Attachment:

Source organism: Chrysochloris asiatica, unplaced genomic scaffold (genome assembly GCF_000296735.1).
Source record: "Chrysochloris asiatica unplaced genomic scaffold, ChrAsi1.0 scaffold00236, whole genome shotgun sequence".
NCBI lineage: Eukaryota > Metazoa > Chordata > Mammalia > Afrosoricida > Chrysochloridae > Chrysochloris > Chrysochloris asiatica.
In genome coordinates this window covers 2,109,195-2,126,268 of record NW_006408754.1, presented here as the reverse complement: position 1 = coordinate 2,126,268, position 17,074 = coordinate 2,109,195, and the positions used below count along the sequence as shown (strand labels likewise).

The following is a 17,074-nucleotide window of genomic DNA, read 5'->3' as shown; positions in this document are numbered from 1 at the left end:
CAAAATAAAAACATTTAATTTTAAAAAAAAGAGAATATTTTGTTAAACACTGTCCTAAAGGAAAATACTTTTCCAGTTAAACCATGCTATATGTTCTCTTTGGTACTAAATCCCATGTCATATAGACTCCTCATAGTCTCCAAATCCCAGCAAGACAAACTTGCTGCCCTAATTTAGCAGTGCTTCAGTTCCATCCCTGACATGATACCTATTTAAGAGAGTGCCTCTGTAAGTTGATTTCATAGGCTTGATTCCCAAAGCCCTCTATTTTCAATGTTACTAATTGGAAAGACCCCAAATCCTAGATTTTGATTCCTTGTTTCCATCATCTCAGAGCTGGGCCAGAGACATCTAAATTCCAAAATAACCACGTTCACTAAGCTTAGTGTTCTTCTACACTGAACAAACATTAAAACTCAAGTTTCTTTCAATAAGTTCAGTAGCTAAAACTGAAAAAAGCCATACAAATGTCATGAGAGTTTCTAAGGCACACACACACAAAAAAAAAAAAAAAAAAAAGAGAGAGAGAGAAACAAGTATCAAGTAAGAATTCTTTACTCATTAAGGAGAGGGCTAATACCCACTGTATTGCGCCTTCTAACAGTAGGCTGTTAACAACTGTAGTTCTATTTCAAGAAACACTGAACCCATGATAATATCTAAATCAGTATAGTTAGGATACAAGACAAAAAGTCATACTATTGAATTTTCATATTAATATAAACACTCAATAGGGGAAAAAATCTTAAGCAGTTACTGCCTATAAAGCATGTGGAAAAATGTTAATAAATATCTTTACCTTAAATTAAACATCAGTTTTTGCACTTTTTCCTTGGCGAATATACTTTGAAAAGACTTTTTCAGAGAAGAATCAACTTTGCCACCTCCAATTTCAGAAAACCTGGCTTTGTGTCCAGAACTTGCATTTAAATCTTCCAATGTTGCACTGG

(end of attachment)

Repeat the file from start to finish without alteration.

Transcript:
Source organism: Chrysochloris asiatica, unplaced genomic scaffold (genome assembly GCF_000296735.1).
Source record: "Chrysochloris asiatica unplaced genomic scaffold, ChrAsi1.0 scaffold00236, whole genome shotgun sequence".
NCBI lineage: Eukaryota > Metazoa > Chordata > Mammalia > Afrosoricida > Chrysochloridae > Chrysochloris > Chrysochloris asiatica.
In genome coordinates this window covers 2,109,195-2,126,268 of record NW_006408754.1, presented here as the reverse complement: position 1 = coordinate 2,126,268, position 17,074 = coordinate 2,109,195, and the positions used below count along the sequence as shown (strand labels likewise).

The following is a 17,074-nucleotide window of genomic DNA, read 5'->3' as shown; positions in this document are numbered from 1 at the left end:
CAAAATAAAAACATTTAATTTTAAAAAAAAGAGAATATTTTGTTAAACACTGTCCTAAAGGAAAATACTTTTCCAGTTAAACCATGCTATATGTTCTCTTTGGTACTAAATCCCATGTCATATAGACTCCTCATAGTCTCCAAATCCCAGCAAGACAAACTTGCTGCCCTAATTTAGCAGTGCTTCAGTTCCATCCCTGACATGATACCTATTTAAGAGAGTGCCTCTGTAAGTTGATTTCATAGGCTTGATTCCCAAAGCCCTCTATTTTCAATGTTACTAATTGGAAAGACCCCAAATCCTAGATTTTGATTCCTTGTTTCCATCATCTCAGAGCTGGGCCAGAGACATCTAAATTCCAAAATAACCACGTTCACTAAGCTTAGTGTTCTTCTACACTGAACAAACATTAAAACTCAAGTTTCTTTCAATAAGTTCAGTAGCTAAAACTGAAAAAAGCCATACAAATGTCATGAGAGTTTCTAAGGCACACACACACAAAAAAAAAAAAAAAAAAAAGAGAGAGAGAGAAACAAGTATCAAGTAAGAATTCTTTACTCATTAAGGAGAGGGCTAATACCCACTGTATTGCGCCTTCTAACAGTAGGCTGTTAACAACTGTAGTTCTATTTCAAGAAACACTGAACCCATGATAATATCTAAATCAGTATAGTTAGGATACAAGACAAAAAGTCATACTATTGAATTTTCATATTAATATAAACACTCAATAGGGGAAAAAATCTTAAGCAGTTACTGCCTATAAAGCATGTGGAAAAATGTTAATAAATATCTTTACCTTAAATTAAACATCAGTTTTTGCACTTTTTCCTTGGCGAATATACTTTGAAAAGACTTTTTCAGAGAAGAATCAACTTTGCCACCTCCAATTTCAGAAAACCTGGCTTTGTGTCCAGAACTTGCATTTAAATCTTCCAATGTTGCACTGG